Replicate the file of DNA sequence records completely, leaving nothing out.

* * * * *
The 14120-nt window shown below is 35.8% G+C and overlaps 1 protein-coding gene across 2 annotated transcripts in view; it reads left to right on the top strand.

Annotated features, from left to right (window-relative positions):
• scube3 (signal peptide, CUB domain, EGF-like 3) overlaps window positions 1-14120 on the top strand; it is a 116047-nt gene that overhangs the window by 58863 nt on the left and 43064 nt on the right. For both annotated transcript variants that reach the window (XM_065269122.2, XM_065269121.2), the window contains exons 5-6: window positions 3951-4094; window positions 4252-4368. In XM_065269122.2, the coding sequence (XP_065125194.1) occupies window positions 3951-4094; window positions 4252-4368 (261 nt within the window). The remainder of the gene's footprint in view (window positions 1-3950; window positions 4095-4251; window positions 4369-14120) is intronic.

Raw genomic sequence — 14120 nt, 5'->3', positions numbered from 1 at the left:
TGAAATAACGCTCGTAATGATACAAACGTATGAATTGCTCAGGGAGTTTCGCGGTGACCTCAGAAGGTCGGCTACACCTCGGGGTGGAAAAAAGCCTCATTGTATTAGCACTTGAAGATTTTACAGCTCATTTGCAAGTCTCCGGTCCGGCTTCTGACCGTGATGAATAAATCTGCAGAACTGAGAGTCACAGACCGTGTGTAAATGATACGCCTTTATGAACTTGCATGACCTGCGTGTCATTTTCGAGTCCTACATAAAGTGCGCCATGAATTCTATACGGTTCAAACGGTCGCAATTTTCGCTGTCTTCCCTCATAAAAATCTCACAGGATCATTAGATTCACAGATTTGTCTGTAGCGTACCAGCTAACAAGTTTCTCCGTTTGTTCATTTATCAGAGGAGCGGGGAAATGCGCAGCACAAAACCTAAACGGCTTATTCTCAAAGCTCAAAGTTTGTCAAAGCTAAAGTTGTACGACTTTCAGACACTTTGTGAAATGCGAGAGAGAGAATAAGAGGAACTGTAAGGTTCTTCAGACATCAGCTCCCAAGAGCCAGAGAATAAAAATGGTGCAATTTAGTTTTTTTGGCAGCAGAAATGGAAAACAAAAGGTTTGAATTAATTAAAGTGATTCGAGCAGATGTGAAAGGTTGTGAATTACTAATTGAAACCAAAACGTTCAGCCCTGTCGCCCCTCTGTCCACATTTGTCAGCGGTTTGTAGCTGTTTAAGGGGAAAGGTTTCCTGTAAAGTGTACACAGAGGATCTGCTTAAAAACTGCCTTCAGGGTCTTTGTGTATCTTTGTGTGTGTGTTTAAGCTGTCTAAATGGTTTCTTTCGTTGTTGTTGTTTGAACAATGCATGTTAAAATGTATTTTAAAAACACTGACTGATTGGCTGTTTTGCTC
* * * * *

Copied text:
The 14120-nt window shown below is 35.8% G+C and overlaps 1 protein-coding gene across 2 annotated transcripts in view; it reads left to right on the top strand.

Annotated features, from left to right (window-relative positions):
• scube3 (signal peptide, CUB domain, EGF-like 3) overlaps window positions 1-14120 on the top strand; it is a 116047-nt gene that overhangs the window by 58863 nt on the left and 43064 nt on the right. For both annotated transcript variants that reach the window (XM_065269122.2, XM_065269121.2), the window contains exons 5-6: window positions 3951-4094; window positions 4252-4368. In XM_065269122.2, the coding sequence (XP_065125194.1) occupies window positions 3951-4094; window positions 4252-4368 (261 nt within the window). The remainder of the gene's footprint in view (window positions 1-3950; window positions 4095-4251; window positions 4369-14120) is intronic.

Raw genomic sequence — 14120 nt, 5'->3', positions numbered from 1 at the left:
TGAAATAACGCTCGTAATGATACAAACGTATGAATTGCTCAGGGAGTTTCGCGGTGACCTCAGAAGGTCGGCTACACCTCGGGGTGGAAAAAAGCCTCATTGTATTAGCACTTGAAGATTTTACAGCTCATTTGCAAGTCTCCGGTCCGGCTTCTGACCGTGATGAATAAATCTGCAGAACTGAGAGTCACAGACCGTGTGTAAATGATACGCCTTTATGAACTTGCATGACCTGCGTGTCATTTTCGAGTCCTACATAAAGTGCGCCATGAATTCTATACGGTTCAAACGGTCGCAATTTTCGCTGTCTTCCCTCATAAAAATCTCACAGGATCATTAGATTCACAGATTTGTCTGTAGCGTACCAGCTAACAAGTTTCTCCGTTTGTTCATTTATCAGAGGAGCGGGGAAATGCGCAGCACAAAACCTAAACGGCTTATTCTCAAAGCTCAAAGTTTGTCAAAGCTAAAGTTGTACGACTTTCAGACACTTTGTGAAATGCGAGAGAGAGAATAAGAGGAACTGTAAGGTTCTTCAGACATCAGCTCCCAAGAGCCAGAGAATAAAAATGGTGCAATTTAGTTTTTTTGGCAGCAGAAATGGAAAACAAAAGGTTTGAATTAATTAAAGTGATTCGAGCAGATGTGAAAGGTTGTGAATTACTAATTGAAACCAAAACGTTCAGCCCTGTCGCCCCTCTGTCCACATTTGTCAGCGGTTTGTAGCTGTTTAAGGGGAAAGGTTTCCTGTAAAGTGTACACAGAGGATCTGCTTAAAAACTGCCTTCAGGGTCTTTGTGTATCTTTGTGTGTGTGTTTAAGCTGTCTAAATGGTTTCTTTCGTTGTTGTTGTTTGAACAATGCATGTTAAAATGTATTTTAAAAACACTGACTGATTGGCTGTTTTGCTC